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Explore the Amazing Tarragon Vinegar By Making it All By Yourself

Try these tarragon vinegar recipes presented here.
Puja Lalwani Apr 29, 2019
Tarragon is a perennial herb, that has a well-defined, bittersweet flavor, and a strong aroma. It has been used to flavor a variety of dishes, from eggs, to soups, to a simple tarragon chicken salad. Use it fresh or dried, it has a wonderful effect and the ability to beautifully flavor a variety of food recipes.
As the name suggests, tarragon vinegar is a vinegar prepared with tarragon leaves. Again, it has been used in a variety of preparations to add a delicious, subtle flavor to them. It can be used in a chicken, fish, turkey, or pork marinade, but is primarily used as a salad dressing.
Always remember, the taste of Russian tarragon does not match up to that of French tarragon, so always opt for the latter. Now tarragon vinegar is available at a variety of stores and even online if you wish to purchase it. If you have difficulty finding it, try preparing it on your own with the recipes given here.


Though ideally prepared in white wine vinegar, tarragon vinegar can also be prepared using other types of vinegar such as champagne and apple cider.

From White Wine Vinegar

  • Fresh tarragon leaves, 1 bunch
  • White wine vinegar, 2 cups
Take a large jar, and put in the tarragon leaves after washing them well and patting them dry. Use a wooden spoon to gently bruise the leaves, once placed in the jar. This will release the flavor from the leaves. Pour in the white wine vinegar. Seal the jar tightly, and shake it well.
Place it in a cool, dark place for about 2-3 weeks, so that the flavors of the tarragon leaves blend in with the vinegar. After the vinegar has matured, strain it into a clean, sterilized jar using a wire mesh strainer lined with a paper coffee filter or a muslin cloth. Put one sprig of tarragon into each bottle of vinegar, and use whenever desired.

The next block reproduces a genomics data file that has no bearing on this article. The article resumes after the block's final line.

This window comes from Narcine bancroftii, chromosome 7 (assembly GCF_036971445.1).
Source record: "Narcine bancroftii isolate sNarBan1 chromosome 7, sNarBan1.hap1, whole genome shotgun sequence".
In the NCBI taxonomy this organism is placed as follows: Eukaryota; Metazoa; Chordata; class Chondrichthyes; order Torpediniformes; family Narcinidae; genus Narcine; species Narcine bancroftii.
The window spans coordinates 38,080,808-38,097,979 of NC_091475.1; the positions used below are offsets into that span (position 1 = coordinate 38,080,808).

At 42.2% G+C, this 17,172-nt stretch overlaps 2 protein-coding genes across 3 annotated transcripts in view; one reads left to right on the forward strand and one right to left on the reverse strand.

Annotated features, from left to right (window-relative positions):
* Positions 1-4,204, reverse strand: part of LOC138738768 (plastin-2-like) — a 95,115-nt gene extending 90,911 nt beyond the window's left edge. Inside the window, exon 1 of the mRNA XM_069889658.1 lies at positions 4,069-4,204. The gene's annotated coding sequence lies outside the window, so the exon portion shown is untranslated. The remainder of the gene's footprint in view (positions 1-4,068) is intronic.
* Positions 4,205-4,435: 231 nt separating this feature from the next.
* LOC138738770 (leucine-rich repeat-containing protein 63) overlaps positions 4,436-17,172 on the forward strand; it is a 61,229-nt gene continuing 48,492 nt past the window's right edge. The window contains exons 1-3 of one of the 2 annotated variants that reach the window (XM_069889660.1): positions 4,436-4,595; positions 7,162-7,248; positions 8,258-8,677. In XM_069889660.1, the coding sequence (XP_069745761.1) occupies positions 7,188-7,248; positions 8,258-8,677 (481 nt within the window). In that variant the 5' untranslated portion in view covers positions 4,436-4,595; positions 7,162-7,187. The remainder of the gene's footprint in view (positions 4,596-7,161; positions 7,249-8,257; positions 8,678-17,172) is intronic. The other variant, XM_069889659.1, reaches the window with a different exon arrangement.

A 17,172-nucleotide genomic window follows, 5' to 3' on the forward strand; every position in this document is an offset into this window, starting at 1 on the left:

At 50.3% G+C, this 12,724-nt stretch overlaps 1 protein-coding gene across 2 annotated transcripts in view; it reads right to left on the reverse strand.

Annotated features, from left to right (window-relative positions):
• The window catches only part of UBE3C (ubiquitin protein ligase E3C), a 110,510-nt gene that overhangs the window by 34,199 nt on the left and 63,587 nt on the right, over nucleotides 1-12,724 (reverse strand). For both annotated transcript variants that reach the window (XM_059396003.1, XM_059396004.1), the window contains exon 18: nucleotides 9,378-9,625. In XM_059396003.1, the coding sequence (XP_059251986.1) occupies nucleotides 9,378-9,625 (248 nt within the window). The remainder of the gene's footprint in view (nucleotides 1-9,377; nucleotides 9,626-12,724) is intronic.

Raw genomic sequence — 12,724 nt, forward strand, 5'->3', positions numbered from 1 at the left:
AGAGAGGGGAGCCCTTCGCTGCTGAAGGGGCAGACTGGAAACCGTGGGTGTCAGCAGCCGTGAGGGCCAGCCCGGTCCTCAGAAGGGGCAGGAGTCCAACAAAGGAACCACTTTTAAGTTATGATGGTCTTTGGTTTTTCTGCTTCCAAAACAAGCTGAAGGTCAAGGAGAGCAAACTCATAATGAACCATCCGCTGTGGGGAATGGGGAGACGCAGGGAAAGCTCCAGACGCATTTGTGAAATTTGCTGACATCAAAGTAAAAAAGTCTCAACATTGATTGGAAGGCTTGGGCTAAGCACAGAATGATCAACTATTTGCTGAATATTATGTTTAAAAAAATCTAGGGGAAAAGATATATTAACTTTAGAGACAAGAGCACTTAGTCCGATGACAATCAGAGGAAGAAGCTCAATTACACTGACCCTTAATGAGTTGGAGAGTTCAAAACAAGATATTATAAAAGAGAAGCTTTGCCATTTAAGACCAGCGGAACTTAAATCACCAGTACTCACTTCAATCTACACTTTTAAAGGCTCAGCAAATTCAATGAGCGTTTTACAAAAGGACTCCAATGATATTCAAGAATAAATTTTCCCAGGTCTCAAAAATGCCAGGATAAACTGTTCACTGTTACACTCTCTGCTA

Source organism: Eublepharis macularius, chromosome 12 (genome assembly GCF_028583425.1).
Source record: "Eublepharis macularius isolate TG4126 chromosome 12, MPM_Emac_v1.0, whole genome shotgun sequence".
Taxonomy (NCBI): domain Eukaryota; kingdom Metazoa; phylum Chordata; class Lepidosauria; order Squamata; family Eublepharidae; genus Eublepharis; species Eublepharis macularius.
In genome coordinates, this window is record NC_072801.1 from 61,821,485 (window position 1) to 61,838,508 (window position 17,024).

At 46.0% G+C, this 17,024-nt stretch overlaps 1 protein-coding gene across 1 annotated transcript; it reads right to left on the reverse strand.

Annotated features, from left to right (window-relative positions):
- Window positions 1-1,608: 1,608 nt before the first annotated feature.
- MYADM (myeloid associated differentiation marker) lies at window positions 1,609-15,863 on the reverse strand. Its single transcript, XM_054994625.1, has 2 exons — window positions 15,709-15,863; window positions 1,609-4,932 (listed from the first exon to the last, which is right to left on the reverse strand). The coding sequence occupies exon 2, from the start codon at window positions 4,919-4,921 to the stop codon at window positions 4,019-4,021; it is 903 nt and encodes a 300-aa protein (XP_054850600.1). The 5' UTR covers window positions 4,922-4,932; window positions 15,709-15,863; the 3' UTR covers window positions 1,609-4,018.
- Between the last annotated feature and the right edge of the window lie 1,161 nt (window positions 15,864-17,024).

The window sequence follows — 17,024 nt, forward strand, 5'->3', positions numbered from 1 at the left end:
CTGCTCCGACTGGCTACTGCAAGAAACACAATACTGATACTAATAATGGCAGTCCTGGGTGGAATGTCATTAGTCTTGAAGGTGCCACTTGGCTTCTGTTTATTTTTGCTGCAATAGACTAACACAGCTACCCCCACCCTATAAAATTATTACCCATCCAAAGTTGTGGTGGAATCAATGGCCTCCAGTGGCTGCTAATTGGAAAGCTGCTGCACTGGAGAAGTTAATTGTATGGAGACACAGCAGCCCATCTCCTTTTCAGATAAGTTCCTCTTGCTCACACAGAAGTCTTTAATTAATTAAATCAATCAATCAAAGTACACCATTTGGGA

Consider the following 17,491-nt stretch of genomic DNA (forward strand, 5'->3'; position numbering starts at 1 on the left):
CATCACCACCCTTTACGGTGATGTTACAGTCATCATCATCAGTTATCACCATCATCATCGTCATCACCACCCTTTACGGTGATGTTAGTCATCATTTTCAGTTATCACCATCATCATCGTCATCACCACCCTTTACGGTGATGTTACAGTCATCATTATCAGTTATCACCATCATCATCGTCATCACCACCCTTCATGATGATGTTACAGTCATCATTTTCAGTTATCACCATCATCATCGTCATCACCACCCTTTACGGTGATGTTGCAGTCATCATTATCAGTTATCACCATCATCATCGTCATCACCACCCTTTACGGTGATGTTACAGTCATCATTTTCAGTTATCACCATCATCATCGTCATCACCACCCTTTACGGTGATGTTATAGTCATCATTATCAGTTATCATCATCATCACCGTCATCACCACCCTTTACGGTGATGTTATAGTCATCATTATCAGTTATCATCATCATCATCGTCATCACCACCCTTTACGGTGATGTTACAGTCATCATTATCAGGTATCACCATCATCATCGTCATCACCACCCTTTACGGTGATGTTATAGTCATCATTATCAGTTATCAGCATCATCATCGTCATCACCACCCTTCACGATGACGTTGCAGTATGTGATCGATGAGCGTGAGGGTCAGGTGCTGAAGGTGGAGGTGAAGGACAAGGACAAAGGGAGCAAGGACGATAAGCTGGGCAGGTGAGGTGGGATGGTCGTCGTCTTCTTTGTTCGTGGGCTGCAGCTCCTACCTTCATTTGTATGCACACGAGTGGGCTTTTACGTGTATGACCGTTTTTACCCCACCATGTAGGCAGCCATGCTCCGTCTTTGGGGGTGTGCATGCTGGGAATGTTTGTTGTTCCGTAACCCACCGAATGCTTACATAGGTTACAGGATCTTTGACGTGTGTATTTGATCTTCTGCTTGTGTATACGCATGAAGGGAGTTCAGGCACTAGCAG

From Champagne Vinegar

  • Fresh tarragon leaves, 1 cup
  • Champagne vinegar, 2 cups
Take a large jar, and put in the tarragon leaves after washing them well and patting them dry. Use a wooden spoon to gently bruise the leaves, once placed in the jar. Alternately, you may crumble the leaves with your hands. In a non-aluminum saucepan over a medium flame, heat the vinegar till small bubbles begin to appear.
Don't boil the vinegar. Pour it into the jar with the tarragon leaves. Allow it to cool, and store the jar in a cool, dark place. Let it stay till the vinegar is thoroughly flavored. Once mature, strain the vinegar into jars and garnish it with some fresh tarragon leaves.
To prepare tarragon vinegar from apple cider vinegar, follow the same procedure mentioned for champagne vinegar.

Additional Helpful Tips

  • Tarragon vinegar needn't necessarily comprise just tarragon. You can make it tastier with the addition of other herbs and spices that make interesting vinegar ingredients. Along with fresh tarragon leaves, add in garlic cloves, a few black peppercorns, cloves, or lemon zest.
  • Tarragon vinegar prepared at home will last for about 6 months. However, it may begin to turn dark over time. This is more common if it is stored in a jar covered with a metal lid. To prevent this, before you screw on the lid, cover the jar with a plastic wrap. This will reduce the discoloration of the vinegar.
  • If you are unable to find fresh tarragon, use dried leaves. They also work well to evoke the right flavors in the vinegar.
  • Always use fresh, clean and well-sterilized jars to prepare and store the vinegar. To do so, wash the jars with warm water and soap and then dry them in the oven at a low temperature. Alternately, in the dish washer, turn up the temperature during the drying cycle. This should clean them well. Don't forget to boil the lids of the jars in water for 10 mins.
  • You can also use corked bottles to store the vinegar.
  • Not only can you prepare tarragon vinegar for your own use, it makes a wonderful gift for those who love cooking. Just present it in a beautiful bottle with the tarragon sprig garnish.
No commercial food product beats the flavors of its homemade counterpart. Compare the two and you will be able to tell the difference.